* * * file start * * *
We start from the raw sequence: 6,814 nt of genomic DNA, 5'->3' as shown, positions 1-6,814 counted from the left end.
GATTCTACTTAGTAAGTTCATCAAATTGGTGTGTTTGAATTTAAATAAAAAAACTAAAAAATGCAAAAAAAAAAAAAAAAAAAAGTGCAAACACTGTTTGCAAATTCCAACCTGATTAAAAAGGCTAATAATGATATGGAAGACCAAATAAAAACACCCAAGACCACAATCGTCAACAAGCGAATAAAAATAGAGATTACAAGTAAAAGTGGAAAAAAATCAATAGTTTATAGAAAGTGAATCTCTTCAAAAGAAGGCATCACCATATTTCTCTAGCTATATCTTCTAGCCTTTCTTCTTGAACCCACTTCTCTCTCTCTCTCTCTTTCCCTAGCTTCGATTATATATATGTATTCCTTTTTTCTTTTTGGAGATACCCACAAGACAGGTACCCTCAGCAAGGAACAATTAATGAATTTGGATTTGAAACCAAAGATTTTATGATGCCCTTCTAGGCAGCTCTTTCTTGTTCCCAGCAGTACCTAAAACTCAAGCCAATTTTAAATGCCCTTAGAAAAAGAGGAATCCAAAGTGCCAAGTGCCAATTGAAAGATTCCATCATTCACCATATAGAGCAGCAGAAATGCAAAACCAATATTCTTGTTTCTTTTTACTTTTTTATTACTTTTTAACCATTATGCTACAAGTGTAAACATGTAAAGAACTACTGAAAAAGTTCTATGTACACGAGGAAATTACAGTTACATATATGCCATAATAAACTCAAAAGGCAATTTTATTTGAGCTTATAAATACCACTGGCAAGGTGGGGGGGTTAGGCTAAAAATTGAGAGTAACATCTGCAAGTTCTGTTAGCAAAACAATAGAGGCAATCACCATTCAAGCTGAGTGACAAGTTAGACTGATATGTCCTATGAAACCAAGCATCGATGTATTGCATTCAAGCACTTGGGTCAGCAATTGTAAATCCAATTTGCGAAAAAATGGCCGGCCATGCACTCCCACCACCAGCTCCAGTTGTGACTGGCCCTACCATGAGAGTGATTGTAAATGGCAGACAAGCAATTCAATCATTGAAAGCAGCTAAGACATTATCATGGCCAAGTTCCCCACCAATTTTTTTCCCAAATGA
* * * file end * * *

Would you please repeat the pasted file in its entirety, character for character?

We start from the raw sequence: 6,814 nt of genomic DNA, 5'->3' as shown, positions 1-6,814 counted from the left end.
GATTCTACTTAGTAAGTTCATCAAATTGGTGTGTTTGAATTTAAATAAAAAAACTAAAAAATGCAAAAAAAAAAAAAAAAAAAAGTGCAAACACTGTTTGCAAATTCCAACCTGATTAAAAAGGCTAATAATGATATGGAAGACCAAATAAAAACACCCAAGACCACAATCGTCAACAAGCGAATAAAAATAGAGATTACAAGTAAAAGTGGAAAAAAATCAATAGTTTATAGAAAGTGAATCTCTTCAAAAGAAGGCATCACCATATTTCTCTAGCTATATCTTCTAGCCTTTCTTCTTGAACCCACTTCTCTCTCTCTCTCTCTTTCCCTAGCTTCGATTATATATATGTATTCCTTTTTTCTTTTTGGAGATACCCACAAGACAGGTACCCTCAGCAAGGAACAATTAATGAATTTGGATTTGAAACCAAAGATTTTATGATGCCCTTCTAGGCAGCTCTTTCTTGTTCCCAGCAGTACCTAAAACTCAAGCCAATTTTAAATGCCCTTAGAAAAAGAGGAATCCAAAGTGCCAAGTGCCAATTGAAAGATTCCATCATTCACCATATAGAGCAGCAGAAATGCAAAACCAATATTCTTGTTTCTTTTTACTTTTTTATTACTTTTTAACCATTATGCTACAAGTGTAAACATGTAAAGAACTACTGAAAAAGTTCTATGTACACGAGGAAATTACAGTTACATATATGCCATAATAAACTCAAAAGGCAATTTTATTTGAGCTTATAAATACCACTGGCAAGGTGGGGGGGTTAGGCTAAAAATTGAGAGTAACATCTGCAAGTTCTGTTAGCAAAACAATAGAGGCAATCACCATTCAAGCTGAGTGACAAGTTAGACTGATATGTCCTATGAAACCAAGCATCGATGTATTGCATTCAAGCACTTGGGTCAGCAATTGTAAATCCAATTTGCGAAAAAATGGCCGGCCATGCACTCCCACCACCAGCTCCAGTTGTGACTGGCCCTACCATGAGAGTGATTGTAAATGGCAGACAAGCAATTCAATCATTGAAAGCAGCTAAGACATTATCATGGCCAAGTTCCCCACCAATTTTTTTCCCAAATGA